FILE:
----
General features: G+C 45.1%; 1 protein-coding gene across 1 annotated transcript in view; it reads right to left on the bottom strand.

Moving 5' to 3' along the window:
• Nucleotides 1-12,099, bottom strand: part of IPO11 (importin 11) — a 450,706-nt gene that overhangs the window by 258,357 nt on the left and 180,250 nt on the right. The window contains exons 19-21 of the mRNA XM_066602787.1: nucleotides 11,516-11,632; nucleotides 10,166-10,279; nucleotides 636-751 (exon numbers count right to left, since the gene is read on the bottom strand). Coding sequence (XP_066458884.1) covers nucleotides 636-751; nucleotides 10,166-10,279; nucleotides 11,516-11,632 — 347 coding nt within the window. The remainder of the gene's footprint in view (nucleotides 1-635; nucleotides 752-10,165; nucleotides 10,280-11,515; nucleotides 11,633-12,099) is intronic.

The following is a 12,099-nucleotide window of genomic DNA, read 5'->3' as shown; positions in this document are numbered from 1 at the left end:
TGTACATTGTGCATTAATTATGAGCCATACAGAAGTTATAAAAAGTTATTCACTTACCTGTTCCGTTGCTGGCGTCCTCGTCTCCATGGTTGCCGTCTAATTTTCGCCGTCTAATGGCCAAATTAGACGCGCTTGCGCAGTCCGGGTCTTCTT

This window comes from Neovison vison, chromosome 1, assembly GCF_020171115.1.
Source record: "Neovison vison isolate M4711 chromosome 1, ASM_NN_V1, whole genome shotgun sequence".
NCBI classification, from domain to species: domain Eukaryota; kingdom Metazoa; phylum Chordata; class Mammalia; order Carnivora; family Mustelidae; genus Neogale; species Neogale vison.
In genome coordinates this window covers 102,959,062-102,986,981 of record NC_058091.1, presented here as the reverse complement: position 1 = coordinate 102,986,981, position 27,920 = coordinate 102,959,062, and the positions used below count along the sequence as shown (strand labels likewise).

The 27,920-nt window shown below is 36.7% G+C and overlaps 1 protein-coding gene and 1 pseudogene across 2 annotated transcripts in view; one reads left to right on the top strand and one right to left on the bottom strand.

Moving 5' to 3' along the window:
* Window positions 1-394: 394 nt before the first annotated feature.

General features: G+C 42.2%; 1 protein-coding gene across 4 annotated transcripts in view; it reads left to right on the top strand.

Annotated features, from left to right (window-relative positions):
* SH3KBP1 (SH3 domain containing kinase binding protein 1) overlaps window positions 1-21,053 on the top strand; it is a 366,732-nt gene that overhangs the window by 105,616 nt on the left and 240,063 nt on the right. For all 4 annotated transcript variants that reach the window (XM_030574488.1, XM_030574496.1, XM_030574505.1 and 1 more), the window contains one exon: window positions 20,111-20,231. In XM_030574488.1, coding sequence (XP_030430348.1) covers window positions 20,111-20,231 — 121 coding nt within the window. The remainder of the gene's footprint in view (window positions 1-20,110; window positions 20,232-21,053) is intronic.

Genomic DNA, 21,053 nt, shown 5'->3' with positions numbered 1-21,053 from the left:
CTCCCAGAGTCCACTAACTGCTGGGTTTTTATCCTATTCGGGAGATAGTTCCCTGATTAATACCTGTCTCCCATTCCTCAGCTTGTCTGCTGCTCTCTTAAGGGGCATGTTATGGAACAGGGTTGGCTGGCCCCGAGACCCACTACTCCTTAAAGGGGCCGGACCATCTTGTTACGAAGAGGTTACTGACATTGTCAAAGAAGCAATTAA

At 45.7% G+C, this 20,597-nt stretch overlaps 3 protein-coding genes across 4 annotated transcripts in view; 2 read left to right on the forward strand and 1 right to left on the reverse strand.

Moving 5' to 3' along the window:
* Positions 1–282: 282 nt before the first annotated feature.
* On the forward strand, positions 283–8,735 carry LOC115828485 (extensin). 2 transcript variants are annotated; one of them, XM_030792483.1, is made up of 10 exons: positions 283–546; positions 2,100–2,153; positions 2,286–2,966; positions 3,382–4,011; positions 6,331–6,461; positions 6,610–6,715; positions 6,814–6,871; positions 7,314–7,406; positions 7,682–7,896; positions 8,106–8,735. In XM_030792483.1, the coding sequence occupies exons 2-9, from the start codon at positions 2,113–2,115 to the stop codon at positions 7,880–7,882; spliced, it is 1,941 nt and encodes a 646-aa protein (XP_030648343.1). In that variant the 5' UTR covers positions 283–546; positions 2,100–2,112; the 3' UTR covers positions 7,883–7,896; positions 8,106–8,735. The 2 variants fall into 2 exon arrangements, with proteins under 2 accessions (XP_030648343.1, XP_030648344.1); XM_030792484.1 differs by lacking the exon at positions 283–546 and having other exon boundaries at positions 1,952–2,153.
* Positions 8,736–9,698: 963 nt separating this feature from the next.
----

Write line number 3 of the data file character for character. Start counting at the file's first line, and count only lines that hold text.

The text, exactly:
• Nucleotides 1-12,099, bottom strand: part of IPO11 (importin 11) — a 450,706-nt gene that overhangs the window by 258,357 nt on the left and 180,250 nt on the right. The window contains exons 19-21 of the mRNA XM_066602787.1: nucleotides 11,516-11,632; nucleotides 10,166-10,279; nucleotides 636-751 (exon numbers count right to left, since the gene is read on the bottom strand). Coding sequence (XP_066458884.1) covers nucleotides 636-751; nucleotides 10,166-10,279; nucleotides 11,516-11,632 — 347 coding nt within the window. The remainder of the gene's footprint in view (nucleotides 1-635; nucleotides 752-10,165; nucleotides 10,280-11,515; nucleotides 11,633-12,099) is intronic.